It keeps getting better and better

Students warn of hacking threat
Tess Livingstone, higher education editor

THREE Brisbane university students have discovered a major flaw in wireless network technology that means hackers can bring down critical infrastructure in as little as five seconds.

The finding, which is likely to have worldwide ramifications – was identified by the Queensland University of Technology's Information Security Research Centre.

Wireless technology is booming in popularity because it allows for access to the Internet without the need for cables and it is also used in some countries – but not Australia – to control infrastructure such as railways and electricity.

Associate Professor Mark Looi, the deputy head of QUT's School of Software Engineering and Data Communications, said the discovery should send a warning to government and industry worldwide.

"Any organisation that continues to use the standard wireless technology (IEEE 802.11b) to operate critical infrastructure could be considered negligent," Professor Looi said.

"This wireless technology should not be used for any critical applications, as the results could potentially be very serious."

Professor Looi's PhD students Christian Wullems, Kevin Tham and Jason Smith discovered the flaw while investigating mechanisms for defending wireless devices against hackers.

Mr Wullems will present the findings to the Institute of Electrical and Electronic Engineers Wireless Telecommunication Symposium in California today.

Potential attackers only need a common wireless adaptor which retails for about $50, and instead of using it to enable their computer to access a network, they can change its coding to interfere with transmission.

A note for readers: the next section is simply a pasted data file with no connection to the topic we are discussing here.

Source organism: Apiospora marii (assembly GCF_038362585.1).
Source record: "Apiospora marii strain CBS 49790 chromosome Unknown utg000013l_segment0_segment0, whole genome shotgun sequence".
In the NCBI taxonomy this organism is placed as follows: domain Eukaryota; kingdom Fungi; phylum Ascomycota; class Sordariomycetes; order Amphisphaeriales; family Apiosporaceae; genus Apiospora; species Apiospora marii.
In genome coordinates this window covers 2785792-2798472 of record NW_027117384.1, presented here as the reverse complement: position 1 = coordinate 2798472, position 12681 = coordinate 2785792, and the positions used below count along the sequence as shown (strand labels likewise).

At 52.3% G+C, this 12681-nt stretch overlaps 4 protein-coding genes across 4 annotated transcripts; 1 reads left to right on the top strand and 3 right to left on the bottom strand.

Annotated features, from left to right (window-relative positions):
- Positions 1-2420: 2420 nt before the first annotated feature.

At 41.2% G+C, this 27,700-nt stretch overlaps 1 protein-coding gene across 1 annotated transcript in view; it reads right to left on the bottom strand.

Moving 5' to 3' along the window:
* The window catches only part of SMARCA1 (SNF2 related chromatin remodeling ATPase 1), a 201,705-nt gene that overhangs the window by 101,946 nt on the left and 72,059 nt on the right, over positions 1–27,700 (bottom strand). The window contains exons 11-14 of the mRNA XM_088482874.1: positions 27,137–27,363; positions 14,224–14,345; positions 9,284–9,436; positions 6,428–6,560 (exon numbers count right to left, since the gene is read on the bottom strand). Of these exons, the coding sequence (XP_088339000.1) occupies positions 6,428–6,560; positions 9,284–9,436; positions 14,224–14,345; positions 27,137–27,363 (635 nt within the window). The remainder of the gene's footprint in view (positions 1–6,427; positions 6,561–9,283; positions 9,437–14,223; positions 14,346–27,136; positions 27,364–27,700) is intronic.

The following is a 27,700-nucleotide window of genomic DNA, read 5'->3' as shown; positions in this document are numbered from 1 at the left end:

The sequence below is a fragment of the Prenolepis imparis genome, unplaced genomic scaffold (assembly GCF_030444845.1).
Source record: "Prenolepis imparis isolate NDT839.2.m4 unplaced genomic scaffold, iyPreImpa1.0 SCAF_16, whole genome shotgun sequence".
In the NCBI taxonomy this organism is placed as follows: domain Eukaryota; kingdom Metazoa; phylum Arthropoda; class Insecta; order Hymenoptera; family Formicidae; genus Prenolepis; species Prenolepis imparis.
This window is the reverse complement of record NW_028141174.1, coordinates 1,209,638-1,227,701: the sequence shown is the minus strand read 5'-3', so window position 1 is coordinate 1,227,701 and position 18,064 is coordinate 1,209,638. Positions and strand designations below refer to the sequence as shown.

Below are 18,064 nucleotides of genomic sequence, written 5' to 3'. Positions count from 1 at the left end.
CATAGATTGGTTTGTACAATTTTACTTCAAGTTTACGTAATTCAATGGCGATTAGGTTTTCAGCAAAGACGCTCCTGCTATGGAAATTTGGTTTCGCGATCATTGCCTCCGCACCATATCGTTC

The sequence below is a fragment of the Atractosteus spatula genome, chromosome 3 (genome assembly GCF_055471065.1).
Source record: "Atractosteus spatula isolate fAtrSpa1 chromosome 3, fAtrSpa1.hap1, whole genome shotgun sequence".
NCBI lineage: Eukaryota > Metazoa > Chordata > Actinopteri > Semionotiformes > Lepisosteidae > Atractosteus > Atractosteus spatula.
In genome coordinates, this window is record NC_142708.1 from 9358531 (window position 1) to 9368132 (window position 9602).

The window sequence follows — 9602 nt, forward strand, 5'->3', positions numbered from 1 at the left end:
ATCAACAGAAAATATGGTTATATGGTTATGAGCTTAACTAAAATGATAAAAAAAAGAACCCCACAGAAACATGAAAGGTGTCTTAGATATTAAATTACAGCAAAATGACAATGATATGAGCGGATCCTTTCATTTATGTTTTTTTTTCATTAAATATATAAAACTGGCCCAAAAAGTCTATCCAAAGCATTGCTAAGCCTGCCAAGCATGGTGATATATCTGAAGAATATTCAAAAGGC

"With this adaptor you can basically totally disrupt any wireless network that uses this technology within a kilometre of its operation in anywhere between five and eight seconds," Professor Looi said.

The Information Security Research Centre at QUT has been working with AusCERT – Australia's national computer emergency response team – to alert manufacturers about vulnerable wireless networking equipment since the discovery was made in November last year. A solution is yet to be found.

In Brisbane, about 12 public access networks and many corporate intranet systems, including those in large department stores could be affected, Professor Looi said.

"QUT confirmed their findings with other leading independent researchers in Australia," he said.

Professor Looi said that while the process to bring down a wireless network was very simple, it did not compromise the data on the network.

Tools were currently being developed so wireless networks could be tested to see how vulnerable they were to disruption.

this is not exactly big news in totality.

you can do the same thing to Wi-Fi with a magnetotron, like one from a microwave ( don't rip one out unless you know what you are doing, though, you could literally cook your eyeballs.)

My wireless goes out every time I nuke something, for instance.

the big thing is you can do it with a standard card.

addendum- you can do it with a standard card without really deep card hacking.

yeah.. anything that's wireless is far easier to jam in general than wired, it's just the nature of the medium.

I think you can make wireless communications quite confidential (only the proper parties can see it) and have quite a bit of integrity (you know it came from the proper parties), if you have the right people doing the design...

but I don't ever think they will have the same availability as wired connections, and nobody should rely on them if they need availability in the face of an concerted attack.

An interesting note: this specific attack only works on 802.11b or 802.11g in the slow b-compatible mode. It doesn't affect a or g in the fast mode.